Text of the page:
In a recent NY Times editorial, the Archbishop of Denver argued that the separation of Church and State is “an empty slogan” and concluded that it is anti-American to prevent voters from injecting their religious views into politics. As evidenced by the election result, and by the agenda of the Evangelicals who helped secure it, it would appear that the Archbishop’s audience took him at his word.
At an emotional level, there are many liberals who would bristle at the claim that the separation of Church and State is but an empty slogan – yet unless one rejects the Archbishop’s root premise, there is no argument against his conclusion. The premise is that majority rules, or as the Archbishop puts it: “Lawmaking inevitably involves some group imposing its beliefs on the rest of us. That’s the nature of the democratic process.”
In fact, this nation was founded on the opposite idea: that each individual is sovereign, and that no tyranny, whether it be by king or democratic mob, can breach his sovereignty nor impose its beliefs on him.
To ensure the individual’s sovereignty, the Founding Fathers established a constitutional republic whose governing principle was the protection of individual rights. And though its representatives were elected democratically, democracy in its root sense was not a characteristic of this form of government. Rather its essence was the strict limits imposed by the principle of individual rights on the purview of the government and its elected officials.
As their name implies, individual rights – including the rights to life, liberty, property and the pursuit of happiness – protect the individual. A man has no freedom of thought if the State has the power to force its beliefs on him. Nor can a man pursue his own happiness, or even express himself freely, if society has the power to seize his means of doing so (i.e. his property).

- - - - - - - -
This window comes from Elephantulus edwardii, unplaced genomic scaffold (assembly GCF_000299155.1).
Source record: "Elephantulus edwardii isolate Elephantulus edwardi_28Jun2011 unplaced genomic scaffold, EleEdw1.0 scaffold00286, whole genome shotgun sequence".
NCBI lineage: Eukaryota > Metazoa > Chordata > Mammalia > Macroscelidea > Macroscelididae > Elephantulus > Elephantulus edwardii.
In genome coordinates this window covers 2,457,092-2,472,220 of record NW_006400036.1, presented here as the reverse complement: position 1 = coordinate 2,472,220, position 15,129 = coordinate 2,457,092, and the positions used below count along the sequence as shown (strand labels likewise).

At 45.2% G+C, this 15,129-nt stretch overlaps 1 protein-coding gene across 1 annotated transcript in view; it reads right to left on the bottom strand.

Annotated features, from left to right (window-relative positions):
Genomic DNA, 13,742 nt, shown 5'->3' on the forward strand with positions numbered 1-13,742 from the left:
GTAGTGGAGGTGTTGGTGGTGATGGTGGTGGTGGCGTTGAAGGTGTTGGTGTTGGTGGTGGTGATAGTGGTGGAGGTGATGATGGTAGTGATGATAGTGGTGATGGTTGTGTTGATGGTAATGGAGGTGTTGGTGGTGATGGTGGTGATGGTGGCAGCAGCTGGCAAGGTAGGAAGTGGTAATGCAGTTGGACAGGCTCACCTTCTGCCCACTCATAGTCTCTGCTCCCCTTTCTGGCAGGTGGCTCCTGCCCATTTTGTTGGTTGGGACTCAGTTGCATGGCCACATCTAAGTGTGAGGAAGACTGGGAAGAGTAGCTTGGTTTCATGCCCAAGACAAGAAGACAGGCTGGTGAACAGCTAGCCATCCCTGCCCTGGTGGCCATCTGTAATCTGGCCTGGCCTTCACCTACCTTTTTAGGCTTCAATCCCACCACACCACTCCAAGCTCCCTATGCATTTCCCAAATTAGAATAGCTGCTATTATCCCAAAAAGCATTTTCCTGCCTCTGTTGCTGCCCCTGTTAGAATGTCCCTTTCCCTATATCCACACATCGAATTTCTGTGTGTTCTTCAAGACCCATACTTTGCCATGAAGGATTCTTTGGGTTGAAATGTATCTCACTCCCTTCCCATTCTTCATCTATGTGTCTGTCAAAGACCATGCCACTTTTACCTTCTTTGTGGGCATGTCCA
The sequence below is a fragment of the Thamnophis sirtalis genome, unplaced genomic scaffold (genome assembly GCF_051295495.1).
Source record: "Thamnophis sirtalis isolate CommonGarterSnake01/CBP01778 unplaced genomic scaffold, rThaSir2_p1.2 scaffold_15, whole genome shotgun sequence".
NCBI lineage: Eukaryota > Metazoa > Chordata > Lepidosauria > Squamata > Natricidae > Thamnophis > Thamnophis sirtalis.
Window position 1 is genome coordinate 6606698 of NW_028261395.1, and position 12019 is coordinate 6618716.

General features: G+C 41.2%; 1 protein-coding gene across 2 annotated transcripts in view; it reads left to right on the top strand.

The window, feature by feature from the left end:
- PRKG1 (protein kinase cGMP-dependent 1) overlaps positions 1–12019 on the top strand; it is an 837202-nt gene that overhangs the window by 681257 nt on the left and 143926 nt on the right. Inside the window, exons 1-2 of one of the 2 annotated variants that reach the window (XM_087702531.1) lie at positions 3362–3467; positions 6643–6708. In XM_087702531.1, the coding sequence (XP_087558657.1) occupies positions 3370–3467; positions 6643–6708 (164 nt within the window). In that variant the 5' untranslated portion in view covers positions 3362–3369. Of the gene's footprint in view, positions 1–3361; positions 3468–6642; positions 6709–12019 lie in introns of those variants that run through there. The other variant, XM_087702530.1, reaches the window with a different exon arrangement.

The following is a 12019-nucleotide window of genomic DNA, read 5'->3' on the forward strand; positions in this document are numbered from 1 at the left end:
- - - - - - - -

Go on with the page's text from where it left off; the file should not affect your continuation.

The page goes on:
The Founding Fathers therefore recognized that to uphold individual rights, a necessary step was to strictly separate Church and State. Moreover they understood that individual rights are absolutes; you either have them in their entirety (regardless of anyone’s vote), or you don’t have them at all (e.g. if they can be forfeit to the “democratic” impulses of the mob at any time).
As absolutes, individual rights have to be upheld on principle, which means arguing for them in all spheres, not just vis-à-vis religion. In other words, the true advocate for the separation of Church and State must also be an advocate for the separation of Economy and State, since both rest on the same fundamental argument of individualism.
Thus the liberals, who were the first to abandon and disparage individual rights when implementing their progressive taxes, regulations on property owners, and socialized medicine, today can not effectively combat the theocratic ideas slowly engulfing the nation. After all, the religionists are using the same justification that the liberals used; viz. that such is the will of the majority (a.k.a. Society), no matter whose rights are trampled to get there.
If the liberals truly wish to maintain the separation of Church and State (and its corollary – intellectual freedom), then they must reverse their antagonism to individual rights, and join us, the capitalists, in championing for a return to the original American form of government, i.e. to a constitutional republic enacted to protect the full and consistent individual rights of all.
 Faith and Patriotism, Charles Chaput, NY Times, Oct 22, 2004